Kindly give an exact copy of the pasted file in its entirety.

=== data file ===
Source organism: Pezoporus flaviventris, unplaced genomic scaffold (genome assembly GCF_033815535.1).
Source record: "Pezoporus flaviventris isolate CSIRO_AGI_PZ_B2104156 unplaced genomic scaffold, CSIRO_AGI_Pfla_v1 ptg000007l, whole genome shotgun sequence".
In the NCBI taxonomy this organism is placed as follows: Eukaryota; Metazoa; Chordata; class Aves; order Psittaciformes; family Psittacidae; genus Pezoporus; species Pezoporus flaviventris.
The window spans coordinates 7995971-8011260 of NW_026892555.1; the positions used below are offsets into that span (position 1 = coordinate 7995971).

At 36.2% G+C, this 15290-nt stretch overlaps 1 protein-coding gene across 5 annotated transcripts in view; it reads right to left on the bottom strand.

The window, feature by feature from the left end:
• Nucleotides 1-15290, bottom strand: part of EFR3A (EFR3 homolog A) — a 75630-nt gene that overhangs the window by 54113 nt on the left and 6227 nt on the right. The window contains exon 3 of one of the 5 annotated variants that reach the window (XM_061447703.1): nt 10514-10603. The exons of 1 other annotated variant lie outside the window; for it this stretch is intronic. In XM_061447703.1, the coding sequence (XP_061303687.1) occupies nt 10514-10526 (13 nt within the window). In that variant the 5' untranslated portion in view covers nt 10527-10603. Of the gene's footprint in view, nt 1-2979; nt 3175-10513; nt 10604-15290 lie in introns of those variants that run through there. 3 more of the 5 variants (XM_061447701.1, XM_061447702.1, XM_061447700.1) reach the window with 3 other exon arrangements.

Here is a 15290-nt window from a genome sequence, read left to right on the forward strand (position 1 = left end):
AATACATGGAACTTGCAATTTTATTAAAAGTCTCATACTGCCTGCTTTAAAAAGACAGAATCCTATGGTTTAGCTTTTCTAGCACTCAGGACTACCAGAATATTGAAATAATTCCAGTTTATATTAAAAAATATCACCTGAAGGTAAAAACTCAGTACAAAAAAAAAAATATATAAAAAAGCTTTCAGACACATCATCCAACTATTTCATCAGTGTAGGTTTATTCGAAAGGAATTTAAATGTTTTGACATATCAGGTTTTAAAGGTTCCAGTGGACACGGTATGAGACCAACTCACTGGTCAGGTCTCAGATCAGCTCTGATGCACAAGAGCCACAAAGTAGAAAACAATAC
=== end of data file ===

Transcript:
Source organism: Pezoporus flaviventris, unplaced genomic scaffold (genome assembly GCF_033815535.1).
Source record: "Pezoporus flaviventris isolate CSIRO_AGI_PZ_B2104156 unplaced genomic scaffold, CSIRO_AGI_Pfla_v1 ptg000007l, whole genome shotgun sequence".
In the NCBI taxonomy this organism is placed as follows: Eukaryota; Metazoa; Chordata; class Aves; order Psittaciformes; family Psittacidae; genus Pezoporus; species Pezoporus flaviventris.
The window spans coordinates 7995971-8011260 of NW_026892555.1; the positions used below are offsets into that span (position 1 = coordinate 7995971).

At 36.2% G+C, this 15290-nt stretch overlaps 1 protein-coding gene across 5 annotated transcripts in view; it reads right to left on the bottom strand.

The window, feature by feature from the left end:
• Nucleotides 1-15290, bottom strand: part of EFR3A (EFR3 homolog A) — a 75630-nt gene that overhangs the window by 54113 nt on the left and 6227 nt on the right. The window contains exon 3 of one of the 5 annotated variants that reach the window (XM_061447703.1): nt 10514-10603. The exons of 1 other annotated variant lie outside the window; for it this stretch is intronic. In XM_061447703.1, the coding sequence (XP_061303687.1) occupies nt 10514-10526 (13 nt within the window). In that variant the 5' untranslated portion in view covers nt 10527-10603. Of the gene's footprint in view, nt 1-2979; nt 3175-10513; nt 10604-15290 lie in introns of those variants that run through there. 3 more of the 5 variants (XM_061447701.1, XM_061447702.1, XM_061447700.1) reach the window with 3 other exon arrangements.

Here is a 15290-nt window from a genome sequence, read left to right on the forward strand (position 1 = left end):
AATACATGGAACTTGCAATTTTATTAAAAGTCTCATACTGCCTGCTTTAAAAAGACAGAATCCTATGGTTTAGCTTTTCTAGCACTCAGGACTACCAGAATATTGAAATAATTCCAGTTTATATTAAAAAATATCACCTGAAGGTAAAAACTCAGTACAAAAAAAAAAATATATAAAAAAGCTTTCAGACACATCATCCAACTATTTCATCAGTGTAGGTTTATTCGAAAGGAATTTAAATGTTTTGACATATCAGGTTTTAAAGGTTCCAGTGGACACGGTATGAGACCAACTCACTGGTCAGGTCTCAGATCAGCTCTGATGCACAAGAGCCACAAAGTAGAAAACAATAC